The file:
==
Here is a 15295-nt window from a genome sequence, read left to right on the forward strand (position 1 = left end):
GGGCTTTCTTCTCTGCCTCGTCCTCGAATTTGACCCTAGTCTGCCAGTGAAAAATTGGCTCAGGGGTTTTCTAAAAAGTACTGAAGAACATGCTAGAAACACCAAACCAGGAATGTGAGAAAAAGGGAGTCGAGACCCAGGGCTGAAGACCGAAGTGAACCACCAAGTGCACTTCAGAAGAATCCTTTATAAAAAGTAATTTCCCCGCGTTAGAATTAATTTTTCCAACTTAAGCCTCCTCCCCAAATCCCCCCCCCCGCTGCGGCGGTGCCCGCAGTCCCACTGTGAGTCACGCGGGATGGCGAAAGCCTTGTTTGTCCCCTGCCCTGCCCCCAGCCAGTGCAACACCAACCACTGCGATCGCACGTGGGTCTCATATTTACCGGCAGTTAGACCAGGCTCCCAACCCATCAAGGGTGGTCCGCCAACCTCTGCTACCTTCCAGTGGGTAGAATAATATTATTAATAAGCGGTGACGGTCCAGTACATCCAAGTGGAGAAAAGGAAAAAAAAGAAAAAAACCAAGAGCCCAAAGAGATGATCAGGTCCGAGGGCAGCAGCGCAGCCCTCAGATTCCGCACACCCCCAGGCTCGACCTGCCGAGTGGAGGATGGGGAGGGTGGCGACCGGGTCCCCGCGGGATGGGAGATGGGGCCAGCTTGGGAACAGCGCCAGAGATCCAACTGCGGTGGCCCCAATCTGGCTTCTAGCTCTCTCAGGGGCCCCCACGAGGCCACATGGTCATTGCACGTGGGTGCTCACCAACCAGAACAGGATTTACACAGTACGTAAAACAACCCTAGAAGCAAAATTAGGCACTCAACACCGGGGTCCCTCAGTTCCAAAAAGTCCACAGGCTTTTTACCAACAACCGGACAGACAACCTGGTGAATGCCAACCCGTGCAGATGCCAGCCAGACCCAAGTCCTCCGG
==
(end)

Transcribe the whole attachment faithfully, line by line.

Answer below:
Here is a 15295-nt window from a genome sequence, read left to right on the forward strand (position 1 = left end):
GGGCTTTCTTCTCTGCCTCGTCCTCGAATTTGACCCTAGTCTGCCAGTGAAAAATTGGCTCAGGGGTTTTCTAAAAAGTACTGAAGAACATGCTAGAAACACCAAACCAGGAATGTGAGAAAAAGGGAGTCGAGACCCAGGGCTGAAGACCGAAGTGAACCACCAAGTGCACTTCAGAAGAATCCTTTATAAAAAGTAATTTCCCCGCGTTAGAATTAATTTTTCCAACTTAAGCCTCCTCCCCAAATCCCCCCCCCCGCTGCGGCGGTGCCCGCAGTCCCACTGTGAGTCACGCGGGATGGCGAAAGCCTTGTTTGTCCCCTGCCCTGCCCCCAGCCAGTGCAACACCAACCACTGCGATCGCACGTGGGTCTCATATTTACCGGCAGTTAGACCAGGCTCCCAACCCATCAAGGGTGGTCCGCCAACCTCTGCTACCTTCCAGTGGGTAGAATAATATTATTAATAAGCGGTGACGGTCCAGTACATCCAAGTGGAGAAAAGGAAAAAAAAGAAAAAAACCAAGAGCCCAAAGAGATGATCAGGTCCGAGGGCAGCAGCGCAGCCCTCAGATTCCGCACACCCCCAGGCTCGACCTGCCGAGTGGAGGATGGGGAGGGTGGCGACCGGGTCCCCGCGGGATGGGAGATGGGGCCAGCTTGGGAACAGCGCCAGAGATCCAACTGCGGTGGCCCCAATCTGGCTTCTAGCTCTCTCAGGGGCCCCCACGAGGCCACATGGTCATTGCACGTGGGTGCTCACCAACCAGAACAGGATTTACACAGTACGTAAAACAACCCTAGAAGCAAAATTAGGCACTCAACACCGGGGTCCCTCAGTTCCAAAAAGTCCACAGGCTTTTTACCAACAACCGGACAGACAACCTGGTGAATGCCAACCCGTGCAGATGCCAGCCAGACCCAAGTCCTCCGG